No matter where they are taken or choose to go, people of African descent are everywhere.

“through this to that” is made possible by a grant from the Andy Warhol Foundation for the Visual Arts and support from CMCA donors and members. Direct support to the artists and the creation of their work was made possible by Indigo Arts Alliance.

The exhibition is organized by CMCA Executive Director and Chief Curator Timothy Peterson in partnership with Indigo Arts Alliance Executive Director and Curator Marcia Minter in collaboration with the artists.

“Lace Crystal” by Ian Trask.

Ian Trask  |  “Mind Loops”
Marilyn Moss Rockefeller Lobby + Karen and Rob Brace Hall
For his exhibition, Ian Trask premieres a new series of sculpture and installation works created with materials intercepted from the local waste stream. Emulating the critical role decomposers (like moss and fungi) play in reinvigorating natural ecosystems, Trask’s practice is a holistic system of recirculating man-made debris into remarkable artworks.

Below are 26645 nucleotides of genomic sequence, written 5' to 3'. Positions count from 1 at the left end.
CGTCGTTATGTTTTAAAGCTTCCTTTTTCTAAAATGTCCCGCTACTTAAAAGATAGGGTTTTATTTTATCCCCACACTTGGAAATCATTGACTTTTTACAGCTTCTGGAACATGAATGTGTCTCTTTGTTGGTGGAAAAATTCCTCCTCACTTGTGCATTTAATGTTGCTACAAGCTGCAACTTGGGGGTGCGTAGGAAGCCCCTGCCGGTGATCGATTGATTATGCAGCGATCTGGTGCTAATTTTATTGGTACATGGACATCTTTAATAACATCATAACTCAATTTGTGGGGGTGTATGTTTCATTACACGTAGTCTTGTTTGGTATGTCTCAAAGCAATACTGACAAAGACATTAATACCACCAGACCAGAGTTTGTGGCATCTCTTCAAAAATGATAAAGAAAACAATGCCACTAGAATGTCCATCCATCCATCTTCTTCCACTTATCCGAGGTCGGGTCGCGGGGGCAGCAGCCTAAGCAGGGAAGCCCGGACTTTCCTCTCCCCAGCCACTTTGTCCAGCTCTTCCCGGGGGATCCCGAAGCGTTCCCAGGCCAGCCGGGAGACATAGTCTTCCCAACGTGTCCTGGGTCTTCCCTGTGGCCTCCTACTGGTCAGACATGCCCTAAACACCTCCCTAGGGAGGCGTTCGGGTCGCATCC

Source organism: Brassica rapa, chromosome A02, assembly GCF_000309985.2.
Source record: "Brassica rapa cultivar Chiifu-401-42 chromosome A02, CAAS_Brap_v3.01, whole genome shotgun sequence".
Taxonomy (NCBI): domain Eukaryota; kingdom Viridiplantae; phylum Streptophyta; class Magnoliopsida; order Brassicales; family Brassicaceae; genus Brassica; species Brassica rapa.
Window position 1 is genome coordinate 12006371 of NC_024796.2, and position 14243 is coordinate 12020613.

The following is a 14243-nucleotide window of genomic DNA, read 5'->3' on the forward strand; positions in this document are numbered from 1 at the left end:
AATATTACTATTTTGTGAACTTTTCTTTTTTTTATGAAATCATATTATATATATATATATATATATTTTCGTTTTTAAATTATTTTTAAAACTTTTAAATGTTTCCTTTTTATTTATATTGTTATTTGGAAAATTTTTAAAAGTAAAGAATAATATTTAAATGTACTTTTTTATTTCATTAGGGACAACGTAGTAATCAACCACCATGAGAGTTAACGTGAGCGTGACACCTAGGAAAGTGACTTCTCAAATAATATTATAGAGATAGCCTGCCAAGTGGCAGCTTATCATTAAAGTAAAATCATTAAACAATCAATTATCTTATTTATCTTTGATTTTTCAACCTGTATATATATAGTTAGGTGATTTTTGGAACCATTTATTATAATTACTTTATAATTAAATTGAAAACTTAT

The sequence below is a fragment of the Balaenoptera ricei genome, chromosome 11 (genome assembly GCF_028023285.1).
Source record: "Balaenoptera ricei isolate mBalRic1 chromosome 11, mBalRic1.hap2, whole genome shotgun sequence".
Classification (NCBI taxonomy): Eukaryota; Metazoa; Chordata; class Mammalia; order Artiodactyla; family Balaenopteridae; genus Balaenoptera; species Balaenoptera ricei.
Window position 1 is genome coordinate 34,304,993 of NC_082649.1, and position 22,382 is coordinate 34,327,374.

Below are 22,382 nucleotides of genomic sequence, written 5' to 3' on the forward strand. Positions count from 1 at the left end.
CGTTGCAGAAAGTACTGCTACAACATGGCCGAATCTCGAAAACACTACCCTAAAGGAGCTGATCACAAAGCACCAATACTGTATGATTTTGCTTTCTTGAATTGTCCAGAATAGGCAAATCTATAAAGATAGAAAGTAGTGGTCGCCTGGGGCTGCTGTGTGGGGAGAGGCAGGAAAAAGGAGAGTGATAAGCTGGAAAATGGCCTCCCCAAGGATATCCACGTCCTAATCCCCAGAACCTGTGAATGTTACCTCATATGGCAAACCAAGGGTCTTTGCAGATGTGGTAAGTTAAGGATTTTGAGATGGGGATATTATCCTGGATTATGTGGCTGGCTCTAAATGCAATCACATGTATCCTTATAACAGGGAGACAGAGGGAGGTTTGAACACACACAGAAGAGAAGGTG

Influenced by his education and experience in the sciences, this exhibition premieres a monumental, textile-based, wall-mounted installation with suspended sculptures. His multi-component artworks rely on suspension and interconnection, resulting in a complex interplay of logic and abstraction.

Trask has exhibited at Brooklyn Academy of Music, the Wassaic Project (New York), Cove Street Arts, Waterville Creates, and the Danforth Gallery at University of Maine, among other venues. Trask has been an artist-in-residence at Pioneer Works (Brooklyn, N.Y.), Mass MOCA (North Adams, Mass.), Marble House Project (Dorset, Vt.), and most recently at the Ellis-Beauregard Foundation (Rockland, Maine). In 2018 he self-published his first artist book, “Strange Histories: A Bizarre Collaboration,” and has been featured in numerous publications, such as the New York Times, Hyperallergic, Portland Press Herald, Brooklyn Magazine and Christian Century.